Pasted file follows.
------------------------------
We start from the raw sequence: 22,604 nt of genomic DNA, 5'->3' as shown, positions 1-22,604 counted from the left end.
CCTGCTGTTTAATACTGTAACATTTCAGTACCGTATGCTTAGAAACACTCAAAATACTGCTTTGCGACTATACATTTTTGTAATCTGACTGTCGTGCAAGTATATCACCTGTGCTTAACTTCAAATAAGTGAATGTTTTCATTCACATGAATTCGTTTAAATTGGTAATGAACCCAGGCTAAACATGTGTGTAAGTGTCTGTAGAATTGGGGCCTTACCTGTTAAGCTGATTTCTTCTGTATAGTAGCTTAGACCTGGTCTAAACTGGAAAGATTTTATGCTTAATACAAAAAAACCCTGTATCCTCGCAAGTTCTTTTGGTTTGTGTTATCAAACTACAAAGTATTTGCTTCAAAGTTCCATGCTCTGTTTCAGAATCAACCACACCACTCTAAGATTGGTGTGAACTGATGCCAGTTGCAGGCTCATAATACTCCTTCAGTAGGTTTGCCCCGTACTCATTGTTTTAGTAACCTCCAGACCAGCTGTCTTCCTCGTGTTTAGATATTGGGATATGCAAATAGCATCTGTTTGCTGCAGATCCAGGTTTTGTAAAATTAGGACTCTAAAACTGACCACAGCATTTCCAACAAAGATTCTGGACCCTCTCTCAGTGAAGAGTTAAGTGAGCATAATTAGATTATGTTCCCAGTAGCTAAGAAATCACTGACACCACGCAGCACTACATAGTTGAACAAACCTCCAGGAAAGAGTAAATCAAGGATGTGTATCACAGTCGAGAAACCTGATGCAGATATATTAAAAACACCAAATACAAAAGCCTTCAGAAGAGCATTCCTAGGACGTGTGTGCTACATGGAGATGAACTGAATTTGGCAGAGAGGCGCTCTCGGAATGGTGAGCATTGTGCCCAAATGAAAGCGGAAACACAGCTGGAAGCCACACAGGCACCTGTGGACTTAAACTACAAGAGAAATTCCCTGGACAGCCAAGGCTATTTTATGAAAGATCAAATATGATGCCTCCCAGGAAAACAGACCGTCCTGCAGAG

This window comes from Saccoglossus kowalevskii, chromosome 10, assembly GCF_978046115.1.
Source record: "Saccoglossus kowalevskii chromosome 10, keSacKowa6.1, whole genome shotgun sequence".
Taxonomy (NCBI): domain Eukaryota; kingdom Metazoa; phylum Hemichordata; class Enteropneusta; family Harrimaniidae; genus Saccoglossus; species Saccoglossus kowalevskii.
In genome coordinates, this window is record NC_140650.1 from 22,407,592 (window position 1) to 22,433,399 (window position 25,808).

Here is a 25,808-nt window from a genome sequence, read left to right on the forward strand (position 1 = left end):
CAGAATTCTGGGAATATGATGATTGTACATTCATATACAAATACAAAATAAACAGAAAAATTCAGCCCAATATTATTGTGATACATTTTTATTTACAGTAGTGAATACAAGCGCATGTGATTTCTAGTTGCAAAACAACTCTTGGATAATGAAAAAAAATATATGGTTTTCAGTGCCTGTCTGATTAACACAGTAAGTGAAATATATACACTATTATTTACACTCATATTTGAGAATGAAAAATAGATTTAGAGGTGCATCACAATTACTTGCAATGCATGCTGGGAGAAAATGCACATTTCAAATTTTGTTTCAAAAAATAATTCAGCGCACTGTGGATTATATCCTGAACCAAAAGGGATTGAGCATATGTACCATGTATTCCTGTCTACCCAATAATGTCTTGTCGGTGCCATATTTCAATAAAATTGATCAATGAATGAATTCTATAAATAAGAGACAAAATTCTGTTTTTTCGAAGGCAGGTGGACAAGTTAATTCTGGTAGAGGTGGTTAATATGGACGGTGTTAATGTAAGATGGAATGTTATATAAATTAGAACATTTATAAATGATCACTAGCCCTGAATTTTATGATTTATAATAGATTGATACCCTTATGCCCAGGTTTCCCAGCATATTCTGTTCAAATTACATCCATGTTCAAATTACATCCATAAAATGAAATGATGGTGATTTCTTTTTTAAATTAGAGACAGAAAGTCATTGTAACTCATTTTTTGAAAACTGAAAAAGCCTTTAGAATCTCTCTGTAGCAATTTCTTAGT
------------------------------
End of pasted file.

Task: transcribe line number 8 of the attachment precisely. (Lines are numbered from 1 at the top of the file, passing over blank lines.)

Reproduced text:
CAGAATTCTGGGAATATGATGATTGTACATTCATATACAAATACAAAATAAACAGAAAAATTCAGCCCAATATTATTGTGATACATTTTTATTTACAGTAGTGAATACAAGCGCATGTGATTTCTAGTTGCAAAACAACTCTTGGATAATGAAAAAAAATATATGGTTTTCAGTGCCTGTCTGATTAACACAGTAAGTGAAATATATACACTATTATTTACACTCATATTTGAGAATGAAAAATAGATTTAGAGGTGCATCACAATTACTTGCAATGCATGCTGGGAGAAAATGCACATTTCAAATTTTGTTTCAAAAAATAATTCAGCGCACTGTGGATTATATCCTGAACCAAAAGGGATTGAGCATATGTACCATGTATTCCTGTCTACCCAATAATGTCTTGTCGGTGCCATATTTCAATAAAATTGATCAATGAATGAATTCTATAAATAAGAGACAAAATTCTGTTTTTTCGAAGGCAGGTGGACAAGTTAATTCTGGTAGAGGTGGTTAATATGGACGGTGTTAATGTAAGATGGAATGTTATATAAATTAGAACATTTATAAATGATCACTAGCCCTGAATTTTATGATTTATAATAGATTGATACCCTTATGCCCAGGTTTCCCAGCATATTCTGTTCAAATTACATCCATGTTCAAATTACATCCATAAAATGAAATGATGGTGATTTCTTTTTTAAATTAGAGACAGAAAGTCATTGTAACTCATTTTTTGAAAACTGAAAAAGCCTTTAGAATCTCTCTGTAGCAATTTCTTAGT